In the latest preventable tragedy in the United States, four people drowned during a heavy rainstorm and flash flooding in Pittsburgh, Pennsylvania Friday. The floodwaters swept in during the afternoon rush hour.
A mother and her two children were trapped in a minivan beneath nine feet of water and drowned. The bodies of Kimberly Griffith, 45, of and her daughters Brenna, 12, and Mikaela, 8, were found Friday night in their car, which was submerged at around 4 p.m. Friday.
Searchers found the body of another woman, Mary Saflin, 72, along the shore of the Allegheny River near Washington Boulevard.
On Friday afternoon, an intense thunderstorm dropped 2 to 2.5 inches of water on the area, according to the National Weather Service. Rainwater rushed in a torrent down Washington Boulevard. The road is built in a former creek bed that collects runoff from 2.4 square miles surrounding neighborhoods built up steep hillsides.
Water overflowed the storm drains, filled up the sewage line and blew the 50-pound steel covers from every sewage system manhole along half a mile of roadway at the bottom of the hill. Water from the sewer line beneath the roadway spouted out of those manholes and back onto the street.
The entire downhill flow of stormwater, mud, tree limbs and trash pooled around rush-hour traffic at the lower stretch of Washington Boulevard, just before the it meets Allegheny River Boulevard, which runs parallel to the Allegheny River.
As of Monday, drivers and the crews cleaning out the storm drains along Washington Boulevard were being overpowered by the stench of sewage.
A year ago, Pittsburgh City Council asked Pittsburgh’s public works director, who is responsible for run-off on the city’s roadways, and the Pittsburgh Water and Sewer Authority (PWSA) director, who is responsible for handling water once it reaches storm and sewer pipes, to come to an agreement on how to manage stormwater.
The Pennsylvania Department of Transportation (PennDOT) insists it is only responsible for the road surfaces there, but it had been talking about some improvements to help prevent flooding. The PWSA said it thought sewers along those roads were adequate for managing the worst storms, and suggested there was not much that could have prevented Friday’s disaster.
PWSA, representing the city, owns the residential sewer lines. Those lines then connect to Allegheny County Sanitary Authority, or Alcosan. Alcosan handles sewage treatment for the entire region, including Pittsburgh.
Alcosan said it is beginning work on $2 billion worth of projects to help alleviate flooding, but, like PWSA, the county agency has said it does not know what can be done to help stop a flood in such a massive storm.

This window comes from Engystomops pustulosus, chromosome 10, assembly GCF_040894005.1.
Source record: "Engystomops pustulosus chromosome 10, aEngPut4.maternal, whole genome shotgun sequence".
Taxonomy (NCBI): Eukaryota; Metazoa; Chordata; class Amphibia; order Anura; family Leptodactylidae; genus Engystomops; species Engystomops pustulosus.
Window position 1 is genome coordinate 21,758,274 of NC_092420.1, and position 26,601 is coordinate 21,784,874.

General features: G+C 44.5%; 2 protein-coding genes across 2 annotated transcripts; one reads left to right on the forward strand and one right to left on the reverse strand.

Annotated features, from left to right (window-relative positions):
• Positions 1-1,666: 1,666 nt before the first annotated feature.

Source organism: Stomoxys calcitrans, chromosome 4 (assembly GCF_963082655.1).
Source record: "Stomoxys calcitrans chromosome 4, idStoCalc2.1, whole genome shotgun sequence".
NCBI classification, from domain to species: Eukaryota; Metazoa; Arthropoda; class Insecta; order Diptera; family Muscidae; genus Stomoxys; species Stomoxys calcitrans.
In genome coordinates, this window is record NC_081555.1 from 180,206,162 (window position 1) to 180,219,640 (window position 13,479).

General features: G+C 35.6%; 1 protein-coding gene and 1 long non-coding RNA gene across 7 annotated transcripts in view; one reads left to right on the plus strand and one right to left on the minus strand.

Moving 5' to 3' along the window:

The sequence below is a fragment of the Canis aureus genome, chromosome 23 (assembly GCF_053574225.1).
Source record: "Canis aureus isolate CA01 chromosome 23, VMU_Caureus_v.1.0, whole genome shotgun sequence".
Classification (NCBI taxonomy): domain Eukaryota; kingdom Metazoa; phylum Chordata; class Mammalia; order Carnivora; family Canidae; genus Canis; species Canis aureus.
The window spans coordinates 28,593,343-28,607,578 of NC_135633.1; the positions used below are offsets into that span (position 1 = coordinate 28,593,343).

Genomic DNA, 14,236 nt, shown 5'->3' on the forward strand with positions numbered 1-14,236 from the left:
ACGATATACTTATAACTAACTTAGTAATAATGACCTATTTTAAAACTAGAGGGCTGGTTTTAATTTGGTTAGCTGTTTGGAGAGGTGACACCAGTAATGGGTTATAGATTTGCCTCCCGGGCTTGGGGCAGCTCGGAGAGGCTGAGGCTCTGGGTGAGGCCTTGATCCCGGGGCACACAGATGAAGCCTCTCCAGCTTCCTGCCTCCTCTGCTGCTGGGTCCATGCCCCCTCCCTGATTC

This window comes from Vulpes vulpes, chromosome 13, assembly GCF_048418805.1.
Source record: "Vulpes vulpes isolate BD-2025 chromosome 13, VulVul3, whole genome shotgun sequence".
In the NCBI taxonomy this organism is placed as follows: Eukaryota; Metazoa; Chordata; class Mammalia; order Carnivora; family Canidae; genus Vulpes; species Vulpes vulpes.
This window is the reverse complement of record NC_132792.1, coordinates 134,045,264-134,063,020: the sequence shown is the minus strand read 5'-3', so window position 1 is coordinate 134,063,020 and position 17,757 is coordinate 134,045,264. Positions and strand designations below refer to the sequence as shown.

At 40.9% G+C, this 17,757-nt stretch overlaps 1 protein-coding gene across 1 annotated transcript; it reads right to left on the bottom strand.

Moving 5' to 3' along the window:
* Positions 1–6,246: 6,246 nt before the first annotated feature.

“This is a terrible tragedy that took the lives of four people,” PSWA Chairman Dan Deasy said in a statement. “Our condolences go out to the family members of these individuals. We are deeply saddened by the events that took place Friday night. We will do everything in our power to ensure this type of tragedy never happens again.”
“The grief, anger and demand for accountability is understandable. I am personally sickened by this tragedy,” Arletta Scott Williams, executive director of Alcosan, stated. “However, this is not the time to point fingers. Cooperatively determining if anything can be done in the future to mitigate problems is our focus.”
A similar, although non-fatal, rainfall and flood on July 18 stranded drivers and severely damaged the roadway. In spite of the repeated flooding, none of these three government agencies involved are committed to identifying and fixing the problem. Pittsburgh City Council members were told as much on Friday morning in a meeting with PWSA officials only hours before the storm struck.
PWSA’s director of sewer operations, Rick Obermeier, told council members: “Assuming the systems are working properly in an event like this, there’s nothing you can really do about it.”
The Pittsbugh Post-Gazette reported that Alcosan and the PWSA claim it was a “100-year storm” with too much rain, too fast.
However, John Schombert, executive director of 3 Rivers Wet Weather and an expert on water and sewer systems, believes Friday’s flooding was not a “100 year storm,” but rather the result of poor planning, construction and infrastructure. Especially in basin areas with a large amount of impermeable surfaces such as roads and parking lots, water is forced to run downhill rather than sink into the ground.
“We have a built environment that doesn’t deal with stormwater other than dumping it into the sewer system,” Schombert told the Pittsburgh Post-Gazette. “Long-ago decisions to force creeks into underground culverts that can become clogged with debris, and then to build roads overtop them, have contributed to the city’s flooding problems.”
Add to this are the necessary infrastructure updates needed due to an explosive growth of construction in the area. Along Negley Run Road, the source of the worst of the runoff, meadows were razed to make way for apartments as part of an Urban Redevelopment Authority revitalization of the area, as well as new construction of a Target department store.
The author also recommends:
America’s crumbling infrastructure
[28 October 2009]